‘Life after Death’: Legacies of Executed Criminals in the Nineteenth Century

July 6, 2011

Mapping Crime case study by Rosalind Crone, The Open University.

Crime broadsides are often said to represent the poor man’s newspaper in the nineteenth century. By the 1820s at least, printers had established a specific formula whereby a series of cheap, but highly decorous sheets of various sizes were produced for notable, especially violent crimes, capturing the event, the trials of the accused and the moment of his or her execution. The resources linked to the large number of crime broadsides in the John Johnson Collection as part of Mapping Crime highlight the relationship of these sheets to the newspaper and periodical press of the time, where these crimes were similarly reported.

An edition of the Newgate Calendar from 16th September 1824, including the trials, and sentences, of the prisoners tried at the Old Bailey, this Sessions... together with the lamentation of those who are cast for death.

However, the resources linked to the broadsides also show that for at least a significant cluster of gruesome crimes the memory of these events was fanned by various cultural phenomena. In other words, a number of criminals were kept alive in popular culture for long periods after their deaths. This is, at first, most obvious in the links to the online Newgate Calendar. At least ten nineteenth-century criminals who feature in the broadsides in John Johnson also have entries in the Newgate Calendar: apart from two forgerers (Fauntleroy and Hunton) and one traitor (Thistlewood) the rest appear to have achieved notoriety through the crime of murder. The Newgate Calendar was a collection of biographies of criminals, most of whom were British and active from the eighteenth-century onwards. The publication first appeared in the 1770s, and although it was based on earlier, similar voluminous collections, it was more lavish and moralistic than anything that had appeared before with a price tag which suggested a more affluent audience eager to include the books in their libraries. The edition which features as part of the Mapping Crime resource was published as late as 1926, highlighting the persistent demand for both the publication and stories of significant crimes from times past.

The Rugeley poisonings... The trial of William Palmer, at the Central Criminal Court, London, for poisoning John Parsons Cook...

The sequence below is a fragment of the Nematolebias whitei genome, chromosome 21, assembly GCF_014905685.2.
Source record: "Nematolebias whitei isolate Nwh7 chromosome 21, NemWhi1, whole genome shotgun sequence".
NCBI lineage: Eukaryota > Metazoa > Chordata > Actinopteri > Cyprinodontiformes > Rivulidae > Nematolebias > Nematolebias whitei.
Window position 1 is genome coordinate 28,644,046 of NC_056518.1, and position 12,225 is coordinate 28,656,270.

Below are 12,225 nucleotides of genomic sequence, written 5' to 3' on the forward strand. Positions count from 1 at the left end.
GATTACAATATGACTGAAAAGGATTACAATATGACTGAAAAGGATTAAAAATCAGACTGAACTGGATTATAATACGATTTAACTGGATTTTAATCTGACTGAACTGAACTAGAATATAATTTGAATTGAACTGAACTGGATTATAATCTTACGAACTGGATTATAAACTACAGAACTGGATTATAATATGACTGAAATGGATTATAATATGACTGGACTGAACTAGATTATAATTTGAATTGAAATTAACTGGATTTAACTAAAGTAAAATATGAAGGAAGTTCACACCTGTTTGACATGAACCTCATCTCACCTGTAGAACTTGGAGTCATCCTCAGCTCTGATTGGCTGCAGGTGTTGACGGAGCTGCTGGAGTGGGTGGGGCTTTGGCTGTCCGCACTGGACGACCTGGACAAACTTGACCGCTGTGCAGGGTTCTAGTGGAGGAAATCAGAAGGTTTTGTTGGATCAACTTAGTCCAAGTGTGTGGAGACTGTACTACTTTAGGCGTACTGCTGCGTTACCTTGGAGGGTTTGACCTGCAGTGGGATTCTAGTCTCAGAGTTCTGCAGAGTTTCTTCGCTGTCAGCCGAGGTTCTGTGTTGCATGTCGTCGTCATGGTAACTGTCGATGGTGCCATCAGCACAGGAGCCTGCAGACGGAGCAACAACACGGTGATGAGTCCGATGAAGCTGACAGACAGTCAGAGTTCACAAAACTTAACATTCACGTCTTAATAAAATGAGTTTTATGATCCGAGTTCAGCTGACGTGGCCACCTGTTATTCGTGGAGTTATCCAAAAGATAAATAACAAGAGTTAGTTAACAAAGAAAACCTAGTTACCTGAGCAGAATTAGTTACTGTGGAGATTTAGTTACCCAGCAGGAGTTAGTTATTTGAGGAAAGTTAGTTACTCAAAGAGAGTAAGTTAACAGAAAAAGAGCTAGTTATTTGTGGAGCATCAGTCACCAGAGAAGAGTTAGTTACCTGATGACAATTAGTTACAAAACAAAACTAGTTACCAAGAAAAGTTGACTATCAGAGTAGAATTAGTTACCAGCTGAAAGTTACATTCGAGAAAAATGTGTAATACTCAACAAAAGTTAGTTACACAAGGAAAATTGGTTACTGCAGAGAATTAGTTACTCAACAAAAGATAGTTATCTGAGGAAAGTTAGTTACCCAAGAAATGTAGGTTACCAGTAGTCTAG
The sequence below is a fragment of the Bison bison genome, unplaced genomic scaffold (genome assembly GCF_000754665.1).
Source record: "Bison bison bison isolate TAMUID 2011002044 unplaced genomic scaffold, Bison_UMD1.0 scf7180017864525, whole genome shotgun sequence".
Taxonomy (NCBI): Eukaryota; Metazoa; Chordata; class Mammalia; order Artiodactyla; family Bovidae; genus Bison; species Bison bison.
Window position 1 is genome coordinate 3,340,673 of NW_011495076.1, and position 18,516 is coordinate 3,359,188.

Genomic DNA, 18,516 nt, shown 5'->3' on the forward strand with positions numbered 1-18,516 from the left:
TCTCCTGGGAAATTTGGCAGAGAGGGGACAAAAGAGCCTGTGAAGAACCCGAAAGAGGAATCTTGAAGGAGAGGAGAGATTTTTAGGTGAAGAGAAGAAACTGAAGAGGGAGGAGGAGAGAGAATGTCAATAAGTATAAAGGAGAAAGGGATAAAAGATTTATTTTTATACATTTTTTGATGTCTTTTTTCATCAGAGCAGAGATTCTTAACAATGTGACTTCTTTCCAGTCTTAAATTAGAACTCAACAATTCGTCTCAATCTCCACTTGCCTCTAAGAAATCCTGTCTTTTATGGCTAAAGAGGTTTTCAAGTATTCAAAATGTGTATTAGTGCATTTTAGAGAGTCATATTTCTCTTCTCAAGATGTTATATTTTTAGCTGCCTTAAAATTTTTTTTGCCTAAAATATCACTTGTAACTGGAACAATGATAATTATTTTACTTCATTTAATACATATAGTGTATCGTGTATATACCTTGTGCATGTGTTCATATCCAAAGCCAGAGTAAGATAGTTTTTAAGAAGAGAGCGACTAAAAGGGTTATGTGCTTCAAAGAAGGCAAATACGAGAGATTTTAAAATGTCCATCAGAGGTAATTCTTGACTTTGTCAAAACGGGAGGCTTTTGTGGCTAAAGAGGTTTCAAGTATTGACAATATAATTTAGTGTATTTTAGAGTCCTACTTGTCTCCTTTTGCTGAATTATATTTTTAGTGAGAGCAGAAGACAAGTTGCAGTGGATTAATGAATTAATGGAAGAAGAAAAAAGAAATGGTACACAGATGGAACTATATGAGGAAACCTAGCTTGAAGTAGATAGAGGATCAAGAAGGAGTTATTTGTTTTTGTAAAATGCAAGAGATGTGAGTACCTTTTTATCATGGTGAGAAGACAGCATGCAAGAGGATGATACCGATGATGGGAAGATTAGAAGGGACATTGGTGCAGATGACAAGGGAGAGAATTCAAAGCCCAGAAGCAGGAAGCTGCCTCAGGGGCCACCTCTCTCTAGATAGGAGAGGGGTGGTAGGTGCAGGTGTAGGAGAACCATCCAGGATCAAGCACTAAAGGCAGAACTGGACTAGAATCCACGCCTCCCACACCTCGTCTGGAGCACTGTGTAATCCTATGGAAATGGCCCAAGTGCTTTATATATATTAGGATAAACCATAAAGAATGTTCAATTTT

Newgate Calendars were not the only publications produced in the wake of a criminal scandal with the aim of generating high sales from a public anxious to keep the memory of the crime alive. Internal links within the John Johnson Collection supplied as part of Mapping Crime highlight the production of a range of more durable sheets, pamphlets and volumes which brought together the key elements of the crime and its punishment and, unlike disjointed broadside or newspaper reports, presented the events as a digestible narrative. Many of these publications were produced by established newspapers as way of generating extra revenue. For instance, attached to the broadside printed for the execution of the infamous serial poisoner, William Palmer, at Rugeley in 1856 is the forty-page pamphlet produced by the Illustrated Times complete with the transcript of the trial, memoir of the prisoner and sixty illustrations. Similarly, items connected with the execution of James Blomfield Rush for the murders at Stanfield Hall include the series of engravings commissioned by the Norwich Mercury at the conclusion of the trial. Evidence from other historical sources suggests that some purchasers would use these illustrations to decorate the walls of their dwellings.

The examples of such pamphlets, volumes and other types of crime ephemera contained in the John Johnson Collection represent just the tip of the iceberg. Following the link provided to the British Library Newspapers reveals the extent of this practice. For example, after the execution of Frederick and Maria Manning for the murder of their lodger, Patrick O’Connor, Lloyd’s Weekly Newspaper advertised the publication of ‘The Trial of the Mannings’, reminding readers to ask the newsagent for ‘Lloyd’s Edition’. Those newspapers that did not publish their own pamphlets on famous crimes did not refrain from advertising those produced by others. Searches in British Library Newspapers for ‘Bishop and Williams’, the metropolitan Burkers (or body snatchers), active during the early 1830s, returns advertisements in the Morning Post for Pierce Egan’s book, The Murder of the Italian Boy, published in December 1831 and sold for 1 shilling sixpence.